1 (888) 505-5689
“Hey guys, my boyfriend broke up with me this weekend, a deer hit my car, and my dog ran away.” – Feeling Depressed.*
These likes are followed by comments along the lines of, “I didn’t click ‘Like’ because I like it, I clicked it to show support. I’m here for you!”
But what if there was a different button users could press, one that better summarizes the emotions of friends looking to offer their support in difficult times?
Enter the “sympathize” button.
The BBC reported that Facebook was toying with the idea of a “sympathize” button that would replace liking something when people tag an emotion like sadness, anger, frustration, and fear. It’s an option for users to tell each other that they’re listening without having to write out a comment.
A “sympathize” button would be the emotional equivalent of moving the birthday option to the News Feed. Users used to go to someone’s profile to wish them a ‘Happy Birthday’ (and do a little once-a-year stalking) but now can just type a few words into the box and hit enter. With the sympathize button, your friends wouldn’t actually have to care about your problems or ask if they can help, they could just acknowledge that they saw your issues and keep you at a distance.
Most users are unamused. If any new button was going to be added, it’s going to be a ‘Dislike’ button. After all, isn’t that the natural counterpart to a ‘Like’ button?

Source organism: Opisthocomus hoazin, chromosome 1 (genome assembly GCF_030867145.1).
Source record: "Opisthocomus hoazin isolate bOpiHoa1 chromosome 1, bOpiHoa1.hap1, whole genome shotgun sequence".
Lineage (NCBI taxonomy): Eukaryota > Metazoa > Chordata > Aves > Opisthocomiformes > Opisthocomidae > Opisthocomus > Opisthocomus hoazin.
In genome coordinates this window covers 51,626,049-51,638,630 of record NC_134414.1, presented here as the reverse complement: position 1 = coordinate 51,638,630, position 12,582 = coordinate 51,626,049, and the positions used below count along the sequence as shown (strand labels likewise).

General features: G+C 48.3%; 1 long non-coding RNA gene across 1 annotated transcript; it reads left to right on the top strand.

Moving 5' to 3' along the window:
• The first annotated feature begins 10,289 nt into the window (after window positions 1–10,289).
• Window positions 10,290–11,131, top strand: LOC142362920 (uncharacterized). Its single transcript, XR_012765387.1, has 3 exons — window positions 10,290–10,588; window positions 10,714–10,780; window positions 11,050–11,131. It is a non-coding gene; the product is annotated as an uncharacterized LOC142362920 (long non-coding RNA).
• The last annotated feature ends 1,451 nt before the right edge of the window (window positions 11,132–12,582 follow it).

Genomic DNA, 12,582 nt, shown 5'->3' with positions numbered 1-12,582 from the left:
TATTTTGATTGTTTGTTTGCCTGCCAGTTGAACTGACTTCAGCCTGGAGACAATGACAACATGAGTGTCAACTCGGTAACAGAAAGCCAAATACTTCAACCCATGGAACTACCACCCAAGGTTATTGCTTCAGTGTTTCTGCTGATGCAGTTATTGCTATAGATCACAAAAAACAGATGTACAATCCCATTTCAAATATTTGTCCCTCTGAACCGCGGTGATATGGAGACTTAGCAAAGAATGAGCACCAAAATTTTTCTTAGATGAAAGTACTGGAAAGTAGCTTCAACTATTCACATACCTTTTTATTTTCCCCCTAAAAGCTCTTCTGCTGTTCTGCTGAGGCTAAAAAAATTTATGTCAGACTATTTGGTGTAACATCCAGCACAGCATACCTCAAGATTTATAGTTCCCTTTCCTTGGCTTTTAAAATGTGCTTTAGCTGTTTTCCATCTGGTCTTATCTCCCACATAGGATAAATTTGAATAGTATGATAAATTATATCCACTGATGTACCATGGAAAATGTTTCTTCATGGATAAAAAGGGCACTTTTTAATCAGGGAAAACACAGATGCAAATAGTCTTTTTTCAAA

With Facebook’s current algorithm, posts that gain traction with several likes and comments are posted on the New Feeds of more users. This gives posts a snowball effect: the more popular you are, the more exposure you’ll get.
This means that a very controversial post that everyone is criticizing will get more exposure than a post about volunteering or donating to a cause. A ‘Dislike’ button could alter the algorithm of Facebook to make it more like Reddit. Hitting ‘Like’ would be an up-vote and clicking ‘Dislike’ would be a down-vote.
Honestly, I don’t think this is a bad thing. Users wouldn’t be rewarded for posting offensive content and they would have more control of what they saw. Right now, Facebook users are at the mercy of the algorithm to see content – unlike Instagram, Tumblr, and Twitter. Up-votes and down-votes could solve Facebook’s algo problem and give users more control instead of forcing them to unfollow annoying “friends.” (Plus, it’s not like Facebook isn’t already playing copycat.)
Even if Facebook didn’t go completely “Reddit-style,” disliking content could let Facebook track what someone wants to see and doesn’t want to see. I guess we could call this “Pandora-style.”
If Facebook ever did add a ‘Dislike’ button to make its universe look more like Reddit, it could adopt the inherent mean-ness that Reddit users have. Their wit and sarcasm have made the site what it is, and most users have to have a thick skin to post confidently there.
Facebook has become the next frontier for schoolyard bullies, they’ll send rude messages and attack their victims with snotty comments. A ‘Dislike’ button could lead to a mob mentality as peers team up to ‘Dislike’ a post. There are so many ways that a cyberbully could use it to his or her advantage.
These are just a few speculations about what a “Dislike” button could do to Facebook, and I’m sure there are other consequences and benefits. It just goes to show that a seemingly small addition could cause substantial changes to the social network.
The idea of a Facebook ‘sympathize’ button bubbled to the surface at a recent hackathon, where engineers brainstormed ways to improve the site. The Huffington Post reported that it won’t be coming to user News Feeds soon, but there’s hope for the future.
*Disclaimer: None of these things actually happened to me this weekend.